We listened to Trump's speech so you didn't have to
    Photo courtesy of The White House Twitter

    In his first address to the nation as president, Donald Trump declared that “a new vision will govern our land.” His anti-establishment message emphasized returning power to the people and rebuilding a thriving and patriotic America.

    Trump called Friday a historic day because not only is power transferring from one president to the next, but “we are transferring power from Washington, DC, and giving it back to you, the people.”

    This quote, surprisingly enough, is almost the exact same as the one delivered by Bane, the villain of The Dark Knight Rises, who said, “We take Gotham from the corrupt! The Rich!...and we give it back to you, the people.”

    The message is in keeping with the populist platform that got him elected, although it is somewhat controversial considering Trump lost the popular vote (and the cinematic parallel). His position as a political outsider gives him the clout to state that his election means a return of power to the people.

    His speech was centralized around putting “America first.” A group by the same name in the 1940s arose in support of isolationist policies, as does Trump, but the group also supported anti-Semitic ideologies. This history contrasts the language of unity with which Trump attempted to frame his argument.

    As one of the most polarizing figures in US history, Trump used his speech to appeal to all citizens. During his speech, crowds were smaller relative to previous addresses but protests broke out across Washington, some violent.

    “The forgotten men and women of our country will be forgotten no longer. Everyone is listening to you now.”

    The idea of listening is similar to ideas former president Obama expressed in his farewell address last week, but just who exactly is included in Trump’s definition of all citizens is not exactly clear: The LGBT rights page on whitehouse.gov was removed on Friday, and in an inauguration ceremony that included the most religious leaders ever, Islam was left out from the group which included a rabbi, a cardinal, and Protestant preachers.

    Trump fleshed out his belief that America needs rebuilding when he argued he will end “American carnage,” citing poverty, depletion of industry, a failing education system and violence and crime as factors holding the country back from greatness.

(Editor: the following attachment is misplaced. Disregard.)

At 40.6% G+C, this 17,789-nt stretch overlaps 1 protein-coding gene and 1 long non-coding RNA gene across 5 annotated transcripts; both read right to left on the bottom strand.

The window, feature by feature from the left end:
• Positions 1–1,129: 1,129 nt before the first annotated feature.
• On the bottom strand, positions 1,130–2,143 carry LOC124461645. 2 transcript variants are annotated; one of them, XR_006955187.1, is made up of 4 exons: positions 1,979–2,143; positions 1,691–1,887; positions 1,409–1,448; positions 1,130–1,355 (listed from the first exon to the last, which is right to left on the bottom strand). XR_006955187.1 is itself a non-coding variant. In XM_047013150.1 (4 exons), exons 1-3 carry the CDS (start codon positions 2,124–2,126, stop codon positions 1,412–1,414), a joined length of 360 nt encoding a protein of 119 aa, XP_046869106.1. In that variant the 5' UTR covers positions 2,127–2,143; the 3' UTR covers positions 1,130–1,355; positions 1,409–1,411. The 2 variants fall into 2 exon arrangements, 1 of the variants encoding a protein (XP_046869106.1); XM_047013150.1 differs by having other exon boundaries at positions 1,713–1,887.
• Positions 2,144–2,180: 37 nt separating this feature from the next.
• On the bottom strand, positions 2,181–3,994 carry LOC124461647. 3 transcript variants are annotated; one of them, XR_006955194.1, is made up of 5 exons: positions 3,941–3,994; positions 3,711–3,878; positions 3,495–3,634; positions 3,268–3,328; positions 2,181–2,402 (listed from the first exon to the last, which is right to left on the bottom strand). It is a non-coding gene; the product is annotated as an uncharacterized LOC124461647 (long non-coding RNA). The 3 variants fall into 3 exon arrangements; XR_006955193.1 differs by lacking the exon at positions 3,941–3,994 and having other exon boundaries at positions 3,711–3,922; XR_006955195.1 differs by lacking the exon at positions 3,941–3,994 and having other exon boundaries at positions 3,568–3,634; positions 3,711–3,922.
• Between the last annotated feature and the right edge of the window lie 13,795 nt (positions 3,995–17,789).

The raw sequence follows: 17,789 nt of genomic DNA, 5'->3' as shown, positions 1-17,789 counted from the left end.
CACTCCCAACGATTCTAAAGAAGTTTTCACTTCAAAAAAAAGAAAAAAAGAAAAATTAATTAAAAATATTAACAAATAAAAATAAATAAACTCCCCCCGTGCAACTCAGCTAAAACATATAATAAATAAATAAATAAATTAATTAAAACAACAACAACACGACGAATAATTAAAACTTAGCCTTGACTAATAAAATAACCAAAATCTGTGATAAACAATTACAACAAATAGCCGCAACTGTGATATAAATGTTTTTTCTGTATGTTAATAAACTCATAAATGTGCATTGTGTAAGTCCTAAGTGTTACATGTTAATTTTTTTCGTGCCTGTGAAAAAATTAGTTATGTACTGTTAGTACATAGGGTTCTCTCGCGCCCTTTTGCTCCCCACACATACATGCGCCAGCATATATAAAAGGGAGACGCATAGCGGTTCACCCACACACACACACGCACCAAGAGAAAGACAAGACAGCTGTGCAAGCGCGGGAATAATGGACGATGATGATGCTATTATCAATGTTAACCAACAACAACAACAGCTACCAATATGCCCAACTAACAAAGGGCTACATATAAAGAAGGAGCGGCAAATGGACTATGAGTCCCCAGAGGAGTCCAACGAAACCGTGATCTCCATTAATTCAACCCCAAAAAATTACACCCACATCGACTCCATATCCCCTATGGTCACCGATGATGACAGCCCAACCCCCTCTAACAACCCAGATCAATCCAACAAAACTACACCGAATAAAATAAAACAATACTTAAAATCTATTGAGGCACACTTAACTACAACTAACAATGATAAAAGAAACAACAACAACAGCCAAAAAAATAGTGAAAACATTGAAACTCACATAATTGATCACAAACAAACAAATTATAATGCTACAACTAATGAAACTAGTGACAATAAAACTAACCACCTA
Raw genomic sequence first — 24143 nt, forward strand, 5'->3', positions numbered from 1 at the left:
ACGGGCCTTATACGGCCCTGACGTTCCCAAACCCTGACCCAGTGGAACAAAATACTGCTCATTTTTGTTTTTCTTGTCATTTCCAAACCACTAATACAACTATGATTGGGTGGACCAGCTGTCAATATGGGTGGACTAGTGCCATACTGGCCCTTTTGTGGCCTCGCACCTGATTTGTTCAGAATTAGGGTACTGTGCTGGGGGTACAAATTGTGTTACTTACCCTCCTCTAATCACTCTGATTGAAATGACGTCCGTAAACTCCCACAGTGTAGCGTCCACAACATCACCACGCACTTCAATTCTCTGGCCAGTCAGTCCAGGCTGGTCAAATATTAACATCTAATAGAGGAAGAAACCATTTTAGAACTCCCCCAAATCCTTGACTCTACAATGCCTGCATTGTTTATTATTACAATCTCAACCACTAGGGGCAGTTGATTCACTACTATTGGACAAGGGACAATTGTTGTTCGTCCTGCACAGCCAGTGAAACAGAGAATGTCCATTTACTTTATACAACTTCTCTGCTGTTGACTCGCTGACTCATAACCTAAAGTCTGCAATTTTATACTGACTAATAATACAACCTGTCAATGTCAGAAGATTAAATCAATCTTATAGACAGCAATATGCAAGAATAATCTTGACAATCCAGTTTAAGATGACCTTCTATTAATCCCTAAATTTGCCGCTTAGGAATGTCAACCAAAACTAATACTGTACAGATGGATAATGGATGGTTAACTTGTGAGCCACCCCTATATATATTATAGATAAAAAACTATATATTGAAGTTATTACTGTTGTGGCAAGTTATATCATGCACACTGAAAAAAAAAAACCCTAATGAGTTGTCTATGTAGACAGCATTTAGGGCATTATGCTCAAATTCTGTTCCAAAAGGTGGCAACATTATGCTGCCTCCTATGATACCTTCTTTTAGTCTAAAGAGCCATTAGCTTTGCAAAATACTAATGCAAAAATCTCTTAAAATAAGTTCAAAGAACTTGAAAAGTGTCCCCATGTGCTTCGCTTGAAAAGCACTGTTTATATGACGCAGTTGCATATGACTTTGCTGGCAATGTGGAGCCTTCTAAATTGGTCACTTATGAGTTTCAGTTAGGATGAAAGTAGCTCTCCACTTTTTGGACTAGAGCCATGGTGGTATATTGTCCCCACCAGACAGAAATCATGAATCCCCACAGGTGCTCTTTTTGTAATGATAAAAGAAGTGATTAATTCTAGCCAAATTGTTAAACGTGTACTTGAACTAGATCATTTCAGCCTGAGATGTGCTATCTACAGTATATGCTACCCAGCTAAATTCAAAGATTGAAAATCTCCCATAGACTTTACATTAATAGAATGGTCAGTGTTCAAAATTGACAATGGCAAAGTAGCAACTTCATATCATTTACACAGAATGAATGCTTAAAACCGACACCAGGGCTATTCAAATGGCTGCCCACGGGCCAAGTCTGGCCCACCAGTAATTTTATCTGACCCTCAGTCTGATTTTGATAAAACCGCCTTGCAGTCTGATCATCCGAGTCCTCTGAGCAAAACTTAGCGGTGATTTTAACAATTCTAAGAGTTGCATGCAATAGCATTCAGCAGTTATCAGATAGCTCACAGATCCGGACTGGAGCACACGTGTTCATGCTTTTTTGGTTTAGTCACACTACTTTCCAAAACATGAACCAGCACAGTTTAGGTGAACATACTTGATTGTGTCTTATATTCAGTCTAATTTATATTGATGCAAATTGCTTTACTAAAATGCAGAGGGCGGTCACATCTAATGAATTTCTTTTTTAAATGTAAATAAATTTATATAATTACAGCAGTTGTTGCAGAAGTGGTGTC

“We must protect our borders from the ravages of other countries making our products, stealing our companies and destroying our jobs. Protection will lead to great prosperity and strength.”

    The protectionist idea not only refers to economics, but immigration policy. It alludes to the rallying cry of his supporters: “Build the Wall.” Throughout his campaign, Trump denigrated undocumented immigrants by calling them “killers and rapists” while accusing them of stealing American jobs.

    “We will reinforce old alliances and form new ones and unite the civilized world against radical Islamic terrorism, which we will eradicate completely from the face of the earth.”

    Not only did Trump become president today, but also Commander-in-Chief of the armed forces, which he said have seen a “very sad depletion.” The defeat of ISIS and similar terrorist organization has been a focus of the Trump platform throughout his campaign, although the defeat of ISIS will have to wait until Monday. Trump says he considers Monday “day one” of his presidency, rather than celebration-laden Friday and Saturday.

    As Trump’s speech progressed, it became heavier in regard to the core American value of freedom.

    “We must speak our minds openly, debate our disagreements honestly, but always pursue solidarity. When America is united, America is totally unstoppable. There should be no fear. We are protected, and we will always be protected. We will be protected by the great men and women of our military and law enforcement and most importantly, we will be protected by God.”

    This refers to Trump’s views on the foibles of political correctness while again reemphasizing American nationalism and might. But he glosses over police brutality controversies and raises a belief that predates the Constitution – that God favors certain nations. Monarchies often used this idea to justified their continued rule.

    “We stand at the birth of a new millennium ready to unlock the mysteries of space, to free the earth from the miseries of disease and to harness the energies, industries and technologies of tomorrow. A new national pride will stir ourselves, lift our sights and heal our divisions.”

    Trump married his message of unity with his conviction that America will be rebuilt better than ever under his leadership as his speech progressed. And finally, the president concluded that “we will make America great again” through strength, wealth, pride and safety.


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